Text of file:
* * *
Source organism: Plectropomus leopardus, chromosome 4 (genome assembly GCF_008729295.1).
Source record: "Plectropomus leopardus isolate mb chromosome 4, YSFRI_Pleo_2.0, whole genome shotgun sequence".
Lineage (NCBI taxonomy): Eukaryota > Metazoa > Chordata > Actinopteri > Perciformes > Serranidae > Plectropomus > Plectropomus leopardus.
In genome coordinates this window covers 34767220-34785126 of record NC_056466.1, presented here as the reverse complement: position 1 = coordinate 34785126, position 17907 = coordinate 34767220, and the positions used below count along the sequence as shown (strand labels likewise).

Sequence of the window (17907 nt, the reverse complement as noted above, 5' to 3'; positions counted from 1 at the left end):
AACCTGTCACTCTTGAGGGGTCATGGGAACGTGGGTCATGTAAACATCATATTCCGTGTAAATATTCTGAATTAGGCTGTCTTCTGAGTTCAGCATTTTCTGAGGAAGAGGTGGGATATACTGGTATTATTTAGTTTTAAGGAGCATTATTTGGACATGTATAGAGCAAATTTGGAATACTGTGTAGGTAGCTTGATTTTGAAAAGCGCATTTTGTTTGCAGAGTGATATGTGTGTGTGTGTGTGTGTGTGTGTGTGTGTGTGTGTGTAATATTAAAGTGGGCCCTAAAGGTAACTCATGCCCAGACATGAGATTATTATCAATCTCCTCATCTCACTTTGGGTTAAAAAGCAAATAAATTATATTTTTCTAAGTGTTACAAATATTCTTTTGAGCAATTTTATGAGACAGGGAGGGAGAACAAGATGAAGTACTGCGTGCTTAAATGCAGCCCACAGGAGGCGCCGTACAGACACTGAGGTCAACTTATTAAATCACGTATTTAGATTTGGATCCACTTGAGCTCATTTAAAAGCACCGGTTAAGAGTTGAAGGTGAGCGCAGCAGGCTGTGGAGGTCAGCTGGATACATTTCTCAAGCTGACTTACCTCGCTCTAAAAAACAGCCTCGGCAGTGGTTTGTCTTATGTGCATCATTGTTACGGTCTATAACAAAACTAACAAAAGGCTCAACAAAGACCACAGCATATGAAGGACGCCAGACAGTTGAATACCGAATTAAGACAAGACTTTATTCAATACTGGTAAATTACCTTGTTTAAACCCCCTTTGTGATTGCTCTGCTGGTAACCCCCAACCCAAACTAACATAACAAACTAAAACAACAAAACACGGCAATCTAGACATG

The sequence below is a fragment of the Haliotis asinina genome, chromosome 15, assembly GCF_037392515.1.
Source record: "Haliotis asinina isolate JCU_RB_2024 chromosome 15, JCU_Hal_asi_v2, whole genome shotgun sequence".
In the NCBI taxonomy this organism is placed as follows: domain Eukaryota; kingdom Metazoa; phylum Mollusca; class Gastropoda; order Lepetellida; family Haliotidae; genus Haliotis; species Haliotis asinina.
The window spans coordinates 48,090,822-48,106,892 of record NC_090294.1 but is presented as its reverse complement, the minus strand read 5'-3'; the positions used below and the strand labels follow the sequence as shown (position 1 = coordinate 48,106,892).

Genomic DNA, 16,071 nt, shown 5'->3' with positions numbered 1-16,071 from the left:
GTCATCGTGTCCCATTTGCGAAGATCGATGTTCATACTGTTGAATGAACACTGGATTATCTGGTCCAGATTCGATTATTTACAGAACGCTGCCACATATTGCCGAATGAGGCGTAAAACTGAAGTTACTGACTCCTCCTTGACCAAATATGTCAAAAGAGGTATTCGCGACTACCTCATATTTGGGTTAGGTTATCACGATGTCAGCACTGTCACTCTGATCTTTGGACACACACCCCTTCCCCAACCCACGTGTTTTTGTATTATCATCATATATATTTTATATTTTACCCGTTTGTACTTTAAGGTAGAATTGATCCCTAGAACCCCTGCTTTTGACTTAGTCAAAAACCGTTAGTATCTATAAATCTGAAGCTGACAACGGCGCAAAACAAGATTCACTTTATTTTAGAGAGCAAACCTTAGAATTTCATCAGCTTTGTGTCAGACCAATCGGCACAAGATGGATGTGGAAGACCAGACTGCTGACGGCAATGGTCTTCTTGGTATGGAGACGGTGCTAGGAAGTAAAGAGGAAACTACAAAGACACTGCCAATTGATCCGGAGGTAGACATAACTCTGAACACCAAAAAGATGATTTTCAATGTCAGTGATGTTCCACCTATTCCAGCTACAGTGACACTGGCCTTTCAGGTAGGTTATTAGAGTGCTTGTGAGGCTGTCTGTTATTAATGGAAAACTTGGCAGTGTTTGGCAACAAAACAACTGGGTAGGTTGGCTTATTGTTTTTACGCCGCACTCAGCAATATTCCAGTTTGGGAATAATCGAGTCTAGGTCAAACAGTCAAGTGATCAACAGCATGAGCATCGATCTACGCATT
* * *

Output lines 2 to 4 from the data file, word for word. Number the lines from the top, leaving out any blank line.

Source record: "Plectropomus leopardus isolate mb chromosome 4, YSFRI_Pleo_2.0, whole genome shotgun sequence".
Lineage (NCBI taxonomy): Eukaryota > Metazoa > Chordata > Actinopteri > Perciformes > Serranidae > Plectropomus > Plectropomus leopardus.
In genome coordinates this window covers 34767220-34785126 of record NC_056466.1, presented here as the reverse complement: position 1 = coordinate 34785126, position 17907 = coordinate 34767220, and the positions used below count along the sequence as shown (strand labels likewise).